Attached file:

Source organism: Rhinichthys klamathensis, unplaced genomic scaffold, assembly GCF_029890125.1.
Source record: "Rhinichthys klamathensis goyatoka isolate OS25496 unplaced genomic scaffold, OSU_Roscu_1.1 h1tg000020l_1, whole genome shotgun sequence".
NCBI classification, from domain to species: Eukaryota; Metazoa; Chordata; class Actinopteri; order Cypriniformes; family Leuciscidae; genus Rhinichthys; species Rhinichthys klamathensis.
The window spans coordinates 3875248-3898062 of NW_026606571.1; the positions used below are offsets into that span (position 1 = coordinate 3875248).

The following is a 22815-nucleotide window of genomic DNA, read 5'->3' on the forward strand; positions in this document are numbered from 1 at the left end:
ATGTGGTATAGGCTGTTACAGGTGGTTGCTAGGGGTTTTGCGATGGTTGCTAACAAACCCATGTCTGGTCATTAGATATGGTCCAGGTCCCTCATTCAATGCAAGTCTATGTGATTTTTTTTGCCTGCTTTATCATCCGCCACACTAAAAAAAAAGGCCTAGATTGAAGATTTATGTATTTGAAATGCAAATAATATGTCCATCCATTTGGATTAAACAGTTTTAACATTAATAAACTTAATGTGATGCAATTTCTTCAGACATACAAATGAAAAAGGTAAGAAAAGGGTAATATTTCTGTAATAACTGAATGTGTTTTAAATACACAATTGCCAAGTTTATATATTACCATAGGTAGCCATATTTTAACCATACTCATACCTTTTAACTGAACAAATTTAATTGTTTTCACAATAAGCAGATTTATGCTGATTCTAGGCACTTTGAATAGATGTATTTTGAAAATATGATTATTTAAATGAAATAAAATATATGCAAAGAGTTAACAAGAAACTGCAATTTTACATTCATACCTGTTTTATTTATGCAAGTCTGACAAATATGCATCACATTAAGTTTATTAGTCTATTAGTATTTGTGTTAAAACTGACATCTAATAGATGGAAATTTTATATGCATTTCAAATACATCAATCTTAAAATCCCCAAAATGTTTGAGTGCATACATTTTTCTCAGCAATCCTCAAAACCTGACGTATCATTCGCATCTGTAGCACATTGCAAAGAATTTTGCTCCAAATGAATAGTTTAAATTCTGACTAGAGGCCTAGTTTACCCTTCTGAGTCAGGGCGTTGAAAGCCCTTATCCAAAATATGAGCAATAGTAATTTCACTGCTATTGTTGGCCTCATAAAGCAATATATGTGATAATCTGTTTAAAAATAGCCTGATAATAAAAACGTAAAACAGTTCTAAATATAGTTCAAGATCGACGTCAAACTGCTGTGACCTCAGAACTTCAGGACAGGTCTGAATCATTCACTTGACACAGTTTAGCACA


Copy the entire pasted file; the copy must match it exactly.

Source organism: Rhinichthys klamathensis, unplaced genomic scaffold, assembly GCF_029890125.1.
Source record: "Rhinichthys klamathensis goyatoka isolate OS25496 unplaced genomic scaffold, OSU_Roscu_1.1 h1tg000020l_1, whole genome shotgun sequence".
NCBI classification, from domain to species: Eukaryota; Metazoa; Chordata; class Actinopteri; order Cypriniformes; family Leuciscidae; genus Rhinichthys; species Rhinichthys klamathensis.
The window spans coordinates 3875248-3898062 of NW_026606571.1; the positions used below are offsets into that span (position 1 = coordinate 3875248).

The following is a 22815-nucleotide window of genomic DNA, read 5'->3' on the forward strand; positions in this document are numbered from 1 at the left end:
ATGTGGTATAGGCTGTTACAGGTGGTTGCTAGGGGTTTTGCGATGGTTGCTAACAAACCCATGTCTGGTCATTAGATATGGTCCAGGTCCCTCATTCAATGCAAGTCTATGTGATTTTTTTTGCCTGCTTTATCATCCGCCACACTAAAAAAAAAGGCCTAGATTGAAGATTTATGTATTTGAAATGCAAATAATATGTCCATCCATTTGGATTAAACAGTTTTAACATTAATAAACTTAATGTGATGCAATTTCTTCAGACATACAAATGAAAAAGGTAAGAAAAGGGTAATATTTCTGTAATAACTGAATGTGTTTTAAATACACAATTGCCAAGTTTATATATTACCATAGGTAGCCATATTTTAACCATACTCATACCTTTTAACTGAACAAATTTAATTGTTTTCACAATAAGCAGATTTATGCTGATTCTAGGCACTTTGAATAGATGTATTTTGAAAATATGATTATTTAAATGAAATAAAATATATGCAAAGAGTTAACAAGAAACTGCAATTTTACATTCATACCTGTTTTATTTATGCAAGTCTGACAAATATGCATCACATTAAGTTTATTAGTCTATTAGTATTTGTGTTAAAACTGACATCTAATAGATGGAAATTTTATATGCATTTCAAATACATCAATCTTAAAATCCCCAAAATGTTTGAGTGCATACATTTTTCTCAGCAATCCTCAAAACCTGACGTATCATTCGCATCTGTAGCACATTGCAAAGAATTTTGCTCCAAATGAATAGTTTAAATTCTGACTAGAGGCCTAGTTTACCCTTCTGAGTCAGGGCGTTGAAAGCCCTTATCCAAAATATGAGCAATAGTAATTTCACTGCTATTGTTGGCCTCATAAAGCAATATATGTGATAATCTGTTTAAAAATAGCCTGATAATAAAAACGTAAAACAGTTCTAAATATAGTTCAAGATCGACGTCAAACTGCTGTGACCTCAGAACTTCAGGACAGGTCTGAATCATTCACTTGACACAGTTTAGCACA